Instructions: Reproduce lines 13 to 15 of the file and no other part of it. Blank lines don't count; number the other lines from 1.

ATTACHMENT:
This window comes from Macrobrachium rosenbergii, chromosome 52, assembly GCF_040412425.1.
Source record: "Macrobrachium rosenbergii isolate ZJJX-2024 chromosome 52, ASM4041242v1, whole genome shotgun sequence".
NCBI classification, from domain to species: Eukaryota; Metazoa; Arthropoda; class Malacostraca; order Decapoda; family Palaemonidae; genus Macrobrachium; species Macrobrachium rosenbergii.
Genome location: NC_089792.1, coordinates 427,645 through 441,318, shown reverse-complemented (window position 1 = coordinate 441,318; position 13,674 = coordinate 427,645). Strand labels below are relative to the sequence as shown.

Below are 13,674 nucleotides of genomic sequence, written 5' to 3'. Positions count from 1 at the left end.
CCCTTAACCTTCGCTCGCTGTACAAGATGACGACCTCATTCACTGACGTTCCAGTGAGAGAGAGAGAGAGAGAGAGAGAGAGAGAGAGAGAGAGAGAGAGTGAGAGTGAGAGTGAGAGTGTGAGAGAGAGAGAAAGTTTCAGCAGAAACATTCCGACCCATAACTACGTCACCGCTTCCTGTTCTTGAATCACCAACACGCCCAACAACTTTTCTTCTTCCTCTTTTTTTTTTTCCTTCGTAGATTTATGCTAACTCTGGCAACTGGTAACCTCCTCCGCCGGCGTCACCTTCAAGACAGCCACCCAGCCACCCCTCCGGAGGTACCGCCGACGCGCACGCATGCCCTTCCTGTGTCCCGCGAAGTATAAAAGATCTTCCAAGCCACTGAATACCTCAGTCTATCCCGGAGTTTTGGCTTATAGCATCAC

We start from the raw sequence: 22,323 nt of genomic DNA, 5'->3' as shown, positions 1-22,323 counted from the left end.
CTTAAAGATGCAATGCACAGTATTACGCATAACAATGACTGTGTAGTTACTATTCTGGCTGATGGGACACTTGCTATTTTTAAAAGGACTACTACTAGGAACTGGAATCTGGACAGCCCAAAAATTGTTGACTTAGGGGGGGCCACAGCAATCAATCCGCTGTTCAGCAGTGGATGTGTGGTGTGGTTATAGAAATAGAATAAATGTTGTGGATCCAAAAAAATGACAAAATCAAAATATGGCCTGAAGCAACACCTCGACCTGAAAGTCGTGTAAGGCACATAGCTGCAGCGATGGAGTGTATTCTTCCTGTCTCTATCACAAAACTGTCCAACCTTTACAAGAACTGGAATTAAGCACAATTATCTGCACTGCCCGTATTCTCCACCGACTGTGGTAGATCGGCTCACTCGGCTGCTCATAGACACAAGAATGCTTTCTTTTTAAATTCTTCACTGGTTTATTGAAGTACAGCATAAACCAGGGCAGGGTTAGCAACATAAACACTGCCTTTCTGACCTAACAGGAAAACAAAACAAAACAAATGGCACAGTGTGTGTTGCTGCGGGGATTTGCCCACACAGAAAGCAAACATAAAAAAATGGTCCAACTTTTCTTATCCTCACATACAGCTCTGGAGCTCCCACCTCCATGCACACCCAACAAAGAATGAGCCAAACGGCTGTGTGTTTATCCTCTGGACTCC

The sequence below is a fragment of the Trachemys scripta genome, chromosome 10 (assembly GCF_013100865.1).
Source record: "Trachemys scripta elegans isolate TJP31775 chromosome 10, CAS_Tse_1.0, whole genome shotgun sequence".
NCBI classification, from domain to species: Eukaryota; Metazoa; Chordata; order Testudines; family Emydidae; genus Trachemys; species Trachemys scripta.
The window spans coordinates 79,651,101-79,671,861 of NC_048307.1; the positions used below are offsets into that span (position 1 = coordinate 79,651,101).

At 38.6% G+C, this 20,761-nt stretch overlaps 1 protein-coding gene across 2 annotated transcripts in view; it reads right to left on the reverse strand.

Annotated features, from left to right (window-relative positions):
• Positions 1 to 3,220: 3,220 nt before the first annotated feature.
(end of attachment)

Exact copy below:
At 38.6% G+C, this 20,761-nt stretch overlaps 1 protein-coding gene across 2 annotated transcripts in view; it reads right to left on the reverse strand.

Annotated features, from left to right (window-relative positions):
• Positions 1 to 3,220: 3,220 nt before the first annotated feature.